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The Antonine Itinerary - Iter 1

From Bremenio (High Rochester, Northumberland)

To Praetorio (Bridlington, East Riding of Yorkshire)

The Antonine Itinerary De situ Britanniae - an 18th Century Hoax The Peutinger Table The Ravenna Cosmography Ptolemy's Geography The Notitia Dignitatum

Pastscape Mon. 236074 (2017); Vindonium;  [Accessed 27 October 2017]

Pastscape Mon. 1050582 (2017); Moridunum; [Accessed 27 October 2017]

Pastscape Mon. 1156660 (2017); Gittisham Roman Fort ; [Accessed 3 November 2017]

Rivet, A.L.F. & Smith, Colin (1979); The Place-names of Roman Britain; B.T. Batsford Ltd., London (2017) Moridunum ;  [Accessed 27 October 2017]

Talbert, Richard J. A.  (2010); Peutinger Map: seamless whole, in color, with overlaid layers ;available online at; [accessed 11 September 2017 ]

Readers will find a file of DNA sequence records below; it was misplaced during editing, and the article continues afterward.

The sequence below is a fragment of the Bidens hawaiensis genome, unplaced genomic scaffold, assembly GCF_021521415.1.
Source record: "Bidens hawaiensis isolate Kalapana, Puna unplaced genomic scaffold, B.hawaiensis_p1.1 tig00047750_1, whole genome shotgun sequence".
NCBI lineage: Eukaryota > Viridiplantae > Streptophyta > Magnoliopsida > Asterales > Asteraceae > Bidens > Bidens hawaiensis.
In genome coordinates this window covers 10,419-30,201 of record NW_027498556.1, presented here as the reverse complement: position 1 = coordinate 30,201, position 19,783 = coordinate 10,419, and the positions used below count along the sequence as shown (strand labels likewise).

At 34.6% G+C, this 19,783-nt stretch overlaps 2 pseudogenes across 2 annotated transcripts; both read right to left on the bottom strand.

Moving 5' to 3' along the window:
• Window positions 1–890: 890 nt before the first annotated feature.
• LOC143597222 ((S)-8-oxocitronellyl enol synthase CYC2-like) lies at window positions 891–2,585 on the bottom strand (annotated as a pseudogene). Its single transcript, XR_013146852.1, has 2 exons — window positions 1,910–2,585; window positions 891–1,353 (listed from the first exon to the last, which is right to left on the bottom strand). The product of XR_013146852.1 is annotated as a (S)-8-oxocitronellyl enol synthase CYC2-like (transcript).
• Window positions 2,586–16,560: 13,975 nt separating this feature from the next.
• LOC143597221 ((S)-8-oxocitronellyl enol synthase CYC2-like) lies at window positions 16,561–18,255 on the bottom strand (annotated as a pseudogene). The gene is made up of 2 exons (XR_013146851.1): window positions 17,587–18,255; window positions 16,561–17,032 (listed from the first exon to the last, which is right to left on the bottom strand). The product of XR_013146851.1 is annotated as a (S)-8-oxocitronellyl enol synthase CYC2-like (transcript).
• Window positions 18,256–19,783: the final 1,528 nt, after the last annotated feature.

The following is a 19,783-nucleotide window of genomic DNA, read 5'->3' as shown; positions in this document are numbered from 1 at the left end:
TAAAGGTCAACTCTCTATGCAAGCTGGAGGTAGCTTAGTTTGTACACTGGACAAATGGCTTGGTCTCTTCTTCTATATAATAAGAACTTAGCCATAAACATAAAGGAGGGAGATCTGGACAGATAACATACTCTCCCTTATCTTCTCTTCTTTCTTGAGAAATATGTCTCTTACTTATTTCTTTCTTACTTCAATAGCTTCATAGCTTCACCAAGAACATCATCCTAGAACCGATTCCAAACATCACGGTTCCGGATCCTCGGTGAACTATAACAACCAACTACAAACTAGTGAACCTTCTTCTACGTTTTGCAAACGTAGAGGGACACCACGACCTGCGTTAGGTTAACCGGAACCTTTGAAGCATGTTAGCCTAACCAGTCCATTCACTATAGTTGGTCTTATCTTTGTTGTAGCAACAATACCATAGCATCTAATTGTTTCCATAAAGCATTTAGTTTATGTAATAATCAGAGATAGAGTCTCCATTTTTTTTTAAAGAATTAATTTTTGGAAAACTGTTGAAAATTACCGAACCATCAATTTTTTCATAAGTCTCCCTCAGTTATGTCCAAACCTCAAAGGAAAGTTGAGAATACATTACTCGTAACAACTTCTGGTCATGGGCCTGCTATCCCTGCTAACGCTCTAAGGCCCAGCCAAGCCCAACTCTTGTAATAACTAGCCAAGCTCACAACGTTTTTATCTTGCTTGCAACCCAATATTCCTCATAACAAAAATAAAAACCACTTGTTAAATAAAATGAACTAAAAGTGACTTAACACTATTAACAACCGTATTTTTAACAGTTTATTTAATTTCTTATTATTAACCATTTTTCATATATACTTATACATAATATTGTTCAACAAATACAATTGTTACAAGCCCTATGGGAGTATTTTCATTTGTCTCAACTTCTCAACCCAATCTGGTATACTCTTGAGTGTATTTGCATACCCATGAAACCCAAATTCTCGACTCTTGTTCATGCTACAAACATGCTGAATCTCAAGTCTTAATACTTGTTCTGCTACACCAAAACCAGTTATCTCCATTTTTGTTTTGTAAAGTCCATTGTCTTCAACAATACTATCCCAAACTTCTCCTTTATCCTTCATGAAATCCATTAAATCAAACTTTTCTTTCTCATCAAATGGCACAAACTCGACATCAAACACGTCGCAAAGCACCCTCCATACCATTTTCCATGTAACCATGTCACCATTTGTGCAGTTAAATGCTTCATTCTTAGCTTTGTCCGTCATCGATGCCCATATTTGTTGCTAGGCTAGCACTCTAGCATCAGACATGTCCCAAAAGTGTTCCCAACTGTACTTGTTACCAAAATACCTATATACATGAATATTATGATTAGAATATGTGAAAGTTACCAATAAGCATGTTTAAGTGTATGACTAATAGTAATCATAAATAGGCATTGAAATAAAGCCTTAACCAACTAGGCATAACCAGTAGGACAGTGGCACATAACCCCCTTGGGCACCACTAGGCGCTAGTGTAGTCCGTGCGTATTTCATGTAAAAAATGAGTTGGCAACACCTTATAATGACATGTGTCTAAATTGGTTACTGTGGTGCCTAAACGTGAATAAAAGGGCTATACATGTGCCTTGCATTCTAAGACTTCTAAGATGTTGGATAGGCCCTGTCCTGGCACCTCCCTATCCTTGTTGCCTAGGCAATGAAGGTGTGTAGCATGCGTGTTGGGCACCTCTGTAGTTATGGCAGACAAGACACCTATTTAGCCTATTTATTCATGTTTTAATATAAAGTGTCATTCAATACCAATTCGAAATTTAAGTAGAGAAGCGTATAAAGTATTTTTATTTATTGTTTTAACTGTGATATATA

Toller, H. S. (2014); The Roman road from Dorchester to Exeter; Proceedings of the Devon Archaeological Society, Vol. 71 pp. 103-130


Itinerary Text

Itinerary Distance

Modern name

Actual Roman Miles


Margary route number


Item a Calleva Isca Dumnoniorum, m.p. cxxxvi (also, from Silchester to Exeter, 136 miles)



Wheatsheaf Inn




should read m.p.xii

Venta Velgarum

m.p. xxi





should read m.p.xi


m.p. xi





should read vi


m.p. viii

Old Sarum




should read m.p.xviii


m.p. xii





should read m.p.xxii


m.p. viii





should read m.p.xviii


m.p. xxxvi





should read m.p. xxxxi

Isca Dumnoniorum

m.p. xv




RR 4f

Itinerary total

m.p. cxxvi

As Rivet pointed out (Rivet & Smith 1979 p.178), this route, as the last entry on the land itinerary, would have been on the last manuscript and therefore subject to more rubbing and damage than the other sheets, so it is no surprise that it has suffered from the most corruption. The first obvious issue is that the stages add up to 126 miles, not the 136 as stated. The last stage, Moridunum to Isca (Sidford to Exeter) is confirmed as m.p. XV by the Peutinger Table (Talbert, 2010), but all the other stages appear to need some sort of amendment.